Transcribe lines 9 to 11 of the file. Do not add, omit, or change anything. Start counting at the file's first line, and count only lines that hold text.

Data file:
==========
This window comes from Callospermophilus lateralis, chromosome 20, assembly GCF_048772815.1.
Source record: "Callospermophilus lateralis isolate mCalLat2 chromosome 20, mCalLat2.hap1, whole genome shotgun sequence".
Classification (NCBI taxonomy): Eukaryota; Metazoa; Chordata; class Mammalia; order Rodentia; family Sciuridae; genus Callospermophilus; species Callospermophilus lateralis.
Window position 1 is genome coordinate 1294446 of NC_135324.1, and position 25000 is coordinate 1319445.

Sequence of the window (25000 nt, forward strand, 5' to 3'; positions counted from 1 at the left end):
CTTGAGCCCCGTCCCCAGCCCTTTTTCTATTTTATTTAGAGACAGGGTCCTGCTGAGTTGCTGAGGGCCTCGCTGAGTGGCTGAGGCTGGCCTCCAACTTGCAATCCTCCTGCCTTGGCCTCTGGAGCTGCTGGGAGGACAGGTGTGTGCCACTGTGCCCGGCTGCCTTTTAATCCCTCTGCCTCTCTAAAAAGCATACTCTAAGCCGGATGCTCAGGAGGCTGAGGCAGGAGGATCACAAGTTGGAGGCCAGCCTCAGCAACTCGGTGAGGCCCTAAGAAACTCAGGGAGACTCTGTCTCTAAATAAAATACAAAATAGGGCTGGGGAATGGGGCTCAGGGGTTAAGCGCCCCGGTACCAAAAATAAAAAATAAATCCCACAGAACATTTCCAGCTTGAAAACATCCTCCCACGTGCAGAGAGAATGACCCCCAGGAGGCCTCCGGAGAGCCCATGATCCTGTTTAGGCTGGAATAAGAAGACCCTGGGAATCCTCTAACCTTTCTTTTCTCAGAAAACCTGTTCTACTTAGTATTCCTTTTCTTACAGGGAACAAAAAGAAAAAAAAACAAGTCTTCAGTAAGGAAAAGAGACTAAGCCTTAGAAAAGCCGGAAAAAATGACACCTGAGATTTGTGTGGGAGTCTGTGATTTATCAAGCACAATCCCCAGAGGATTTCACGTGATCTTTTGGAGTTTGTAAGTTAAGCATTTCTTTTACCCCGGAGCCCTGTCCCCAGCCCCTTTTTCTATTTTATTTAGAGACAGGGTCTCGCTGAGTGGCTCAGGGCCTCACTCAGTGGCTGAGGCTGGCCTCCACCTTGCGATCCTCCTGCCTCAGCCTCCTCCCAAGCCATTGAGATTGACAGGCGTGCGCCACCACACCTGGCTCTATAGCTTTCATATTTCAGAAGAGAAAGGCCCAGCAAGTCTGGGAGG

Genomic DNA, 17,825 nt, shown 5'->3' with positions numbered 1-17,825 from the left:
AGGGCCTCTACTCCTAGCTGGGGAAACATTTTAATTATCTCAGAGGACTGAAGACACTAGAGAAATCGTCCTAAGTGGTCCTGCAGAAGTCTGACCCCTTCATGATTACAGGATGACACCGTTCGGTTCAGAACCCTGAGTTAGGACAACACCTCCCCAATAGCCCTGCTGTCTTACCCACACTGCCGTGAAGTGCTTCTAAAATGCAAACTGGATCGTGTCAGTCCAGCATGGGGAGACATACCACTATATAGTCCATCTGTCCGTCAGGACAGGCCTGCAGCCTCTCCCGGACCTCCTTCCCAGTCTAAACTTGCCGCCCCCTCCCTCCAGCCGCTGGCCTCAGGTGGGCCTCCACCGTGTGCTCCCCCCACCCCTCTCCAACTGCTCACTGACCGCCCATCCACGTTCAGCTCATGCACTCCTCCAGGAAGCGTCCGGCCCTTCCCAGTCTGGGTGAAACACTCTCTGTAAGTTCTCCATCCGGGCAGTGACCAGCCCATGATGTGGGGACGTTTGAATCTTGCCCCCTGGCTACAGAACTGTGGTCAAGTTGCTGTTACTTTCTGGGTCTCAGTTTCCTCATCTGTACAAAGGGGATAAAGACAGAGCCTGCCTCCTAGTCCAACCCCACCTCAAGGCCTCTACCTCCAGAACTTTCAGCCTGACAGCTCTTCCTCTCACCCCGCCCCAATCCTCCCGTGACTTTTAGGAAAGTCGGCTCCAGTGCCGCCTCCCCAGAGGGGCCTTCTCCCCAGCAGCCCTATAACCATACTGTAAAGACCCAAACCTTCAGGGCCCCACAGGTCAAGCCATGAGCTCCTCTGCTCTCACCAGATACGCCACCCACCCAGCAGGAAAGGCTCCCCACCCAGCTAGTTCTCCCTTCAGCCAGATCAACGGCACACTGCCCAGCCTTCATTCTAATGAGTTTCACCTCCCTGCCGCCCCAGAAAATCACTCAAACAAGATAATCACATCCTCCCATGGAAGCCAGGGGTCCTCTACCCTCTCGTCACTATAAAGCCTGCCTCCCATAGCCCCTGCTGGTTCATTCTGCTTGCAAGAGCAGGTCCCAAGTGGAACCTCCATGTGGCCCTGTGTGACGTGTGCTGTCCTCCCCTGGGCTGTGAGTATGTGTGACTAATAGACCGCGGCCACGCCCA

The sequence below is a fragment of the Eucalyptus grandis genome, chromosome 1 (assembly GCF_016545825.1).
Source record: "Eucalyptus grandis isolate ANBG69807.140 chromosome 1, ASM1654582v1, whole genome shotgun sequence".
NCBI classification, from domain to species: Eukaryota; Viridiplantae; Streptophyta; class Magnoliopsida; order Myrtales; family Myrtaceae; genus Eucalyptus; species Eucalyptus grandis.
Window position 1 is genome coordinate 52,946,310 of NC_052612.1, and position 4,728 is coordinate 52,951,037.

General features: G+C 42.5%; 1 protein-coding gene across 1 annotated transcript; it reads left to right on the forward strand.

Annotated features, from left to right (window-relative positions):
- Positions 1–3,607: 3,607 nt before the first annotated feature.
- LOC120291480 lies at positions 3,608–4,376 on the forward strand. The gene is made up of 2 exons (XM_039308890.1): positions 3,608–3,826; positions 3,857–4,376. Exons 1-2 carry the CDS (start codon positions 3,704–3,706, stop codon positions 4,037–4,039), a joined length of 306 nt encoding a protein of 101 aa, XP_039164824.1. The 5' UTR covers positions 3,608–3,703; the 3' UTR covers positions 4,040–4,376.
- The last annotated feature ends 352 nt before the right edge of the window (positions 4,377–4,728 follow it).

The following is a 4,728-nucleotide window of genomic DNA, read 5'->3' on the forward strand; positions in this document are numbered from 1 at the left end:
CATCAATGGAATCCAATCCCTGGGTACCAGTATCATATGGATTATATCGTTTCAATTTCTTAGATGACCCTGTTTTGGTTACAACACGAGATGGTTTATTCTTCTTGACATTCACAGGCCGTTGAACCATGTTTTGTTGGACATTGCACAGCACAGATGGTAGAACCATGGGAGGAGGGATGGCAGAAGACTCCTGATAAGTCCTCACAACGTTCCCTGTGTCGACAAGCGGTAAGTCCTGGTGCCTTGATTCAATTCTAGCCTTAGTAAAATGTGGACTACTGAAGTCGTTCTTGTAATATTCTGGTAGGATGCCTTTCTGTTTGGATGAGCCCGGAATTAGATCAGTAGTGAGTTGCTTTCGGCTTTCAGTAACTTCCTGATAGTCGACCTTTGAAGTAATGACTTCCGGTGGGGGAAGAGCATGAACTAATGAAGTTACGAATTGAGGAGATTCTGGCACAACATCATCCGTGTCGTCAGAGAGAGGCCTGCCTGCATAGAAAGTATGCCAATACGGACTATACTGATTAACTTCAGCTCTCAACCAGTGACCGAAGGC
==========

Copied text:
The sequence below is a fragment of the Eucalyptus grandis genome, chromosome 1 (assembly GCF_016545825.1).
Source record: "Eucalyptus grandis isolate ANBG69807.140 chromosome 1, ASM1654582v1, whole genome shotgun sequence".
NCBI classification, from domain to species: Eukaryota; Viridiplantae; Streptophyta; class Magnoliopsida; order Myrtales; family Myrtaceae; genus Eucalyptus; species Eucalyptus grandis.